The pub industry remains a mainstay of the UK economy. Around 50,000 pubs operate across the UK, employing more than 330,000 people and generating around £15bn in turnover. The public house also serves an important social hub for communities, particularly in an increasingly atomised age. The bedrock of TV soaps and frequently prominent in literature and music, the British boozer is culturally vital too.
But if the pub retains a strong hold on the national psyche, it has nevertheless changed dramatically in recent decades.
One of the most profound changes is the growing importance of food. Eighty percent of pubs now has a food menui and the traditional working-class boozer, where food means crisps, nuts and maybe a few hastily made cheese rolls, is a dying breed.
Until the early 90s many pubs were split into two sections: the lounge area, which tended to be populated by families, and the bar or snug, where – mostly – men drank and smoked. But the bar-lounge division has largely disappeared and smokers are accustomed to decamping to beer gardens sometimes equipped with outdoor heaters.
The 2007 smoking ban has arguably accelerated the change in customer demographics. Often upmarket gastro pubs, many properties make much of their money on Saturday and Sunday afternoons serving meals to families.
It’s a great time to be a publican if you’re a beer aficionado. The number of breweries has exploded in the last 15 years, Carling, Fosters and Tetley’s now augmented by a panoply of British ales, continental lagers and New World Wines.
While cheap supermarket booze, rising costs and – some argue – the smoking ban have combined to put many pubs out of business, it’s still a lucrative trade when the location, marketing and product mix is judged right.
Some pubs, often in recently gentrified areas, fail to adapt to changing demographics around them. Eking out an existence, they do not meet the more sophisticated needs of the modern consumer and fail to replenish their dwindling band of ageing customers.
You can often secure such properties at bargain prices. By expanding the drinks range and overhauling or introducing a menu a forward-thinking publican can transform these failing pubs into thriving operations.
Peter Sheehy is the owner of the Sekforde Arms in Clerkenwell, East London. A landlord at eight pubs in 15 years – “from country pubs to inner-city pubs” – he knows a thing or two about the industry.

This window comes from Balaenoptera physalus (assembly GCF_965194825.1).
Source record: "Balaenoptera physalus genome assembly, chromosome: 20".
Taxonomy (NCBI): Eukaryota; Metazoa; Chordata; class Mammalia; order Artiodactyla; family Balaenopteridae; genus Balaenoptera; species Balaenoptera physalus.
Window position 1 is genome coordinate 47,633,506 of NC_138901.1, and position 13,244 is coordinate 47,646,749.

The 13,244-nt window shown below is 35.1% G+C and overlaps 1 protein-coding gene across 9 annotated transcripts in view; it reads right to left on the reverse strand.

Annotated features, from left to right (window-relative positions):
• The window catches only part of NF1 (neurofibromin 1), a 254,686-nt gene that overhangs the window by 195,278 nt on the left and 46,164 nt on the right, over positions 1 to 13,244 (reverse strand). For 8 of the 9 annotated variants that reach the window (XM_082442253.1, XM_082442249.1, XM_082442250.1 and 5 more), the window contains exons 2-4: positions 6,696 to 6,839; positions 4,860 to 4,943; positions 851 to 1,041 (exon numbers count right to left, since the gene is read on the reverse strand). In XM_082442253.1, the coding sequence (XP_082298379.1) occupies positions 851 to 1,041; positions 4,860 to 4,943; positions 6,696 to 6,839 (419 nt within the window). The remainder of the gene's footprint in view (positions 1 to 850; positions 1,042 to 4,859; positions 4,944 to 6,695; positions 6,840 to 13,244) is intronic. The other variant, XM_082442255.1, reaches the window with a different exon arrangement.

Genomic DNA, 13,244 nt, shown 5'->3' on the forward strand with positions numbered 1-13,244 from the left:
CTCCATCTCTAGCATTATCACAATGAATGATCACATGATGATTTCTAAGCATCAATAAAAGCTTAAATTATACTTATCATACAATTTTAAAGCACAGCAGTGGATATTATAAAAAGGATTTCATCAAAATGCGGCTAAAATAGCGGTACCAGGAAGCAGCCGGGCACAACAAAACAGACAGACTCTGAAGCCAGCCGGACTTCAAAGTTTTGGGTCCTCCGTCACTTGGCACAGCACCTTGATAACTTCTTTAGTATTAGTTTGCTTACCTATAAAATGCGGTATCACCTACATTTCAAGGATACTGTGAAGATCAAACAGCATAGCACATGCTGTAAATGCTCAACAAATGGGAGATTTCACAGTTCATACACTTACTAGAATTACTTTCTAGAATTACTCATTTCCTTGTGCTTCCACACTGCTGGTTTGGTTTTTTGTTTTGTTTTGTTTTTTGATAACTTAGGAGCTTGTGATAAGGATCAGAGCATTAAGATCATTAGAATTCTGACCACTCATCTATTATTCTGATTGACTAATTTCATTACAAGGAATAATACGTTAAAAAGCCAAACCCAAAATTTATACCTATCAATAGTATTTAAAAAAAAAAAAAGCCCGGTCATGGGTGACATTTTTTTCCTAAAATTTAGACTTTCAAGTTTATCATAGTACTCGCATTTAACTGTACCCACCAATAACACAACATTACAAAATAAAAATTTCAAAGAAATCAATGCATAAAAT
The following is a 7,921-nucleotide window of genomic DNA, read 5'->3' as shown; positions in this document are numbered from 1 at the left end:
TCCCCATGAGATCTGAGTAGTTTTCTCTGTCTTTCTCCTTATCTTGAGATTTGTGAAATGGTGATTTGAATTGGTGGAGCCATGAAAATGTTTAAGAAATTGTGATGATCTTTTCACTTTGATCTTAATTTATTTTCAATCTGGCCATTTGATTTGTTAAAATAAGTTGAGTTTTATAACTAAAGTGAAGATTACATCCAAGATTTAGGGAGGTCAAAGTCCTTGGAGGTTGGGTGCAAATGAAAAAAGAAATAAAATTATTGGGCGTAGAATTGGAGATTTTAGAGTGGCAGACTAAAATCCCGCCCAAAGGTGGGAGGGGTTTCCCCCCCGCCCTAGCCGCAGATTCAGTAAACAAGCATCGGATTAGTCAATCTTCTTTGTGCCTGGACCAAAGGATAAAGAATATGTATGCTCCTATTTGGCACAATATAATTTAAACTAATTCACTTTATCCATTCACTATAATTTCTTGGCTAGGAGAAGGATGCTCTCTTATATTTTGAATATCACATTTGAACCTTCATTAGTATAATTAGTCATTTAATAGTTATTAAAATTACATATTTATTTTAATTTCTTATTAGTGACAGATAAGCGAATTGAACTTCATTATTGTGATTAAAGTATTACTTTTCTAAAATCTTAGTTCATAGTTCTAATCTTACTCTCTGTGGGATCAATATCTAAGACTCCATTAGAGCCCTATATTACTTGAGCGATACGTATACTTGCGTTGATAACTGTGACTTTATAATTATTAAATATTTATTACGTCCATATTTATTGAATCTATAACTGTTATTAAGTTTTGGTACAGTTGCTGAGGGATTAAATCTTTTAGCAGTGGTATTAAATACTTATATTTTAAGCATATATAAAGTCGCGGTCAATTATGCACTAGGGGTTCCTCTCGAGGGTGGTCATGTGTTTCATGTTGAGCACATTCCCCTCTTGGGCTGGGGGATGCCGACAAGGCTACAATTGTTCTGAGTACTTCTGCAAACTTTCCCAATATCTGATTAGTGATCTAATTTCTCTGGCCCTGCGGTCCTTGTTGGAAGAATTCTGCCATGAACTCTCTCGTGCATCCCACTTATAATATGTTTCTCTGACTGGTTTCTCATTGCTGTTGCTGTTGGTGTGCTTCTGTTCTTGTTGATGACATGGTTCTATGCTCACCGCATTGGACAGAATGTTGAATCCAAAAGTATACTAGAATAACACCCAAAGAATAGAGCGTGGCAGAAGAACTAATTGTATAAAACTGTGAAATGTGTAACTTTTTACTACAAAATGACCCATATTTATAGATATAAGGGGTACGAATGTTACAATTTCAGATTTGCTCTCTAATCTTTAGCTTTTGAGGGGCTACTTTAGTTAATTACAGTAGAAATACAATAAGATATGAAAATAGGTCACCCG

He kindly gives anyone who wants to buy a pub the lowdown on different routes into the industry.
"As a tenant you rent the pub for an agreed rent,” he says, “normally on a three-year rolling contract so that every three years you have a rent review. You agree the review with the brewery or pubco [a chain of pubs].
“The notice period to leave is usually three months, but can also be six months,” he continues.
"When the notice period ends the incoming person or brewery buys the liquor and the fixtures and fittings from you.”
A leasehold, meanwhile, generally lasts for either 10 or 20 years. "You purchase a lease from an outgoing leaseholder or a pubco or brewery for a new lease. They’re normally non-assignable for the first two years.”
This means you can extricate yourself from the lease after just two years should you change your mind about the viability of the pub in question or about running a pub at all.
However, finding a buyer is complicated slightly by the need for consent from a third party. “The brewery or pubco must agree to the incoming person,” explains Sheehy. “They can’t prevent a sale for any arbitrary reason, but it has to meet right and proper person criteria."
Buy a freehold, which gives you outright ownership of the building and business, and you can generally borrow between 50% and 70% of the purchase price because the premises serve as adequate security.
Freehold publicans also usually enjoy greater freedom. Invariably ‘free of tie’, they can source beer, wines and other supplies from whomever they choose, rather than being tied to a single brewery or pubco.
The downside? “Freeholds unfortunately are the most likely to fail,” argues Sheehy, “because often, the reason they are still freeholds is because they’re not in great positions. Freeholds tend to be in the countryside – and that’s where most pub closures have come from in the last few years."
The final, rarest ownership model is the pub franchise option. "Halfway between being a manager and a leaseholder, it’s for a fixed length of time, say five years,” says Sheehy. As a franchisee you – in theory – get more support and a rigid but proven formula to follow. However: “You can’t sell it to anyone else – you sell it back to the franchisor,” notes Sheehy.
Moreover, he adds: "The company installs their own tills in and sends in their own auditors so they know exactly how much you are making. With other types of pub ownership you can keep it secret."